I gave up on that years ago

At the very least, I found my wristwatch and wedding ring.

Attempts to return to a normal life continue; I’m back to trying to get through to the media relations folks at the Houston Zoo to shoot the footage I need for the second half of my July story. My hair did not get miraculously shorter (just thinner and grayer) over the weekend, so I need to take care of that. Yes, various utilities, I know you require my attention and money but I’ve been busy.

The oddest thing: despite, well, massive indifference among my peers, I’ve been itching to get back to my project of reading the entire run of Cerebus. It’s not so much indifference as Tweets to effect of “I gave up on it about (name of story arc)”. I know, I know, so did I. The exact point is kind of problematic for me, as I kept trying to get back into it. I’m about to start volume 11, Guys, and I know I’ve read parts of it, I can remember at least one bit with fair clarity, yet most of the stuff in the preceding two volumes were news to me.

The “I gave up on that” meme has been floating around in my life a lot lately. Most notably during the final season of Lost, when every mention I made of the show was almost inevitably followed by a sniff and a vaguely superior “Oh, I gave up on that years ago.” Well, (to channel Paul Lynde, who has also been in my life a bit much of late) good fer you. I guess you cured cancer in the time you saved.

What really brings it to a head was just before our last crapfest, when Dave had, prior to our arrival, been watching some box set or other of ‘Allo, ‘Allo, and I mentioned that ever since seeing Inglourious Basterds, it was impossible for me to watch a scene in the cafe without expecting it to degenerate into a bloody firefight. This gave rise to a universal, “Yeah, I haven’t seen it, I gave up on Tarantino a long time ago” chorus.

Okay, folks are entitled to their opinion. No, wait, folks are entitled to their informed opinions. “I gave up on that years ago” is not an informed opinion. My movie watching is full of instances of giving directors, actors, writers another chance, and it pays off. Brian DePalma usually gives me a rash, but The Untouchables is one of my favorite movies. So I think that ignoring an Academy Award-winning movie because you somehow associate the director with Pogs or Push Pops or similar embarrassing crap that you left behind when you grew up is just plain stupid.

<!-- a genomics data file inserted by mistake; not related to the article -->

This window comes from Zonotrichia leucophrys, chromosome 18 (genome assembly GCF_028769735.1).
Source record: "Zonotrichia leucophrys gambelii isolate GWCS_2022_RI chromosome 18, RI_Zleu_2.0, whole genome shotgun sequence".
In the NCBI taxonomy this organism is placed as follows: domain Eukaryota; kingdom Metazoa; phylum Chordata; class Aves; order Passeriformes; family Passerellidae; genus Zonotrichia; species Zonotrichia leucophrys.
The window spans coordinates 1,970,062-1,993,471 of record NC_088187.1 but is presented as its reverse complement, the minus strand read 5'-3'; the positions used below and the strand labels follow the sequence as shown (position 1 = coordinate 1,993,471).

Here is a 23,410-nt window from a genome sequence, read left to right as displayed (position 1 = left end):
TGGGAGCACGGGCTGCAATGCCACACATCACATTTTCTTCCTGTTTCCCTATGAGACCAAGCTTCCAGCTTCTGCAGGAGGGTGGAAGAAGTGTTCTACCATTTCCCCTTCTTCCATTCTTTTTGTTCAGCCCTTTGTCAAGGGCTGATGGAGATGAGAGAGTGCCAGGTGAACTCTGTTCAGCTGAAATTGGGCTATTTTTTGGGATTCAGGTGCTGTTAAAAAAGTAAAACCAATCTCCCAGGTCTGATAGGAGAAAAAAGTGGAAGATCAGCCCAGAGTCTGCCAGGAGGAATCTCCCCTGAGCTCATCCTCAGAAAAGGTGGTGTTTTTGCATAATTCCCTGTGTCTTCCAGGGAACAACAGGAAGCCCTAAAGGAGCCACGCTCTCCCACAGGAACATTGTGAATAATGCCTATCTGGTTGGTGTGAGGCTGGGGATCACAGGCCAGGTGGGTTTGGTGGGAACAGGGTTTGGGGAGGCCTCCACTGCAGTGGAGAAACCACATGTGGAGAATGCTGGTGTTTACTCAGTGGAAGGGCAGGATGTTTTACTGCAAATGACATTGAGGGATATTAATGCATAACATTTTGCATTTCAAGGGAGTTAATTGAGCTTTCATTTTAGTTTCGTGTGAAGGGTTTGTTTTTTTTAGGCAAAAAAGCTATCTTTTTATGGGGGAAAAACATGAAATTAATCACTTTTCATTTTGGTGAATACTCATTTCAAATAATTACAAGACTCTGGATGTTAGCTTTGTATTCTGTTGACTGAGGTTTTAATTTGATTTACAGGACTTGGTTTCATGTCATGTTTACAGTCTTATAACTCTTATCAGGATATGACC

Yeah, I expect this to bite me on the ass sometime in the future, when I get high and mighty about something in some media or  other. Probably when someone tries to get me to watch a Brian DePalma movie. And it will serve me right.

3 Comments

  1. I try not to be a total bastard and say that, but I know I do say it. I think a lot of it is born of bitter disappointment. With QT, for example, I’ve always wanted him to get back to what he was doing in Jackie Brown, and he keeps going farther and farther from what I dug about the film. Still, I’ve at least seen all of his films since then, unlike with Lost which I really did just give up on, so I’m avoiding criticizing what I hear of it to the true believers. I’m happy the fans all dug it though, and I’m sure I’ve plugged on with things other people gave up on years ago. Gotta try not to use that phrase anymore. Still, it is hard when something stops being what you loved about it to not dismiss it that way.

  2. Yeah, I know I have, too; it just strikes me of late as seeming soooo egocentric. Likely if it had been referring to something I myself didn’t care for, I wouldn’t have given it a second thought – speaking of egocentric! – but under the circumstances, it rankled enough that I had to write about it. And it beats blogging about my breakfast.

    • Heh. No, I think you make some good points here-I think letting that phrase go would be a good thing!


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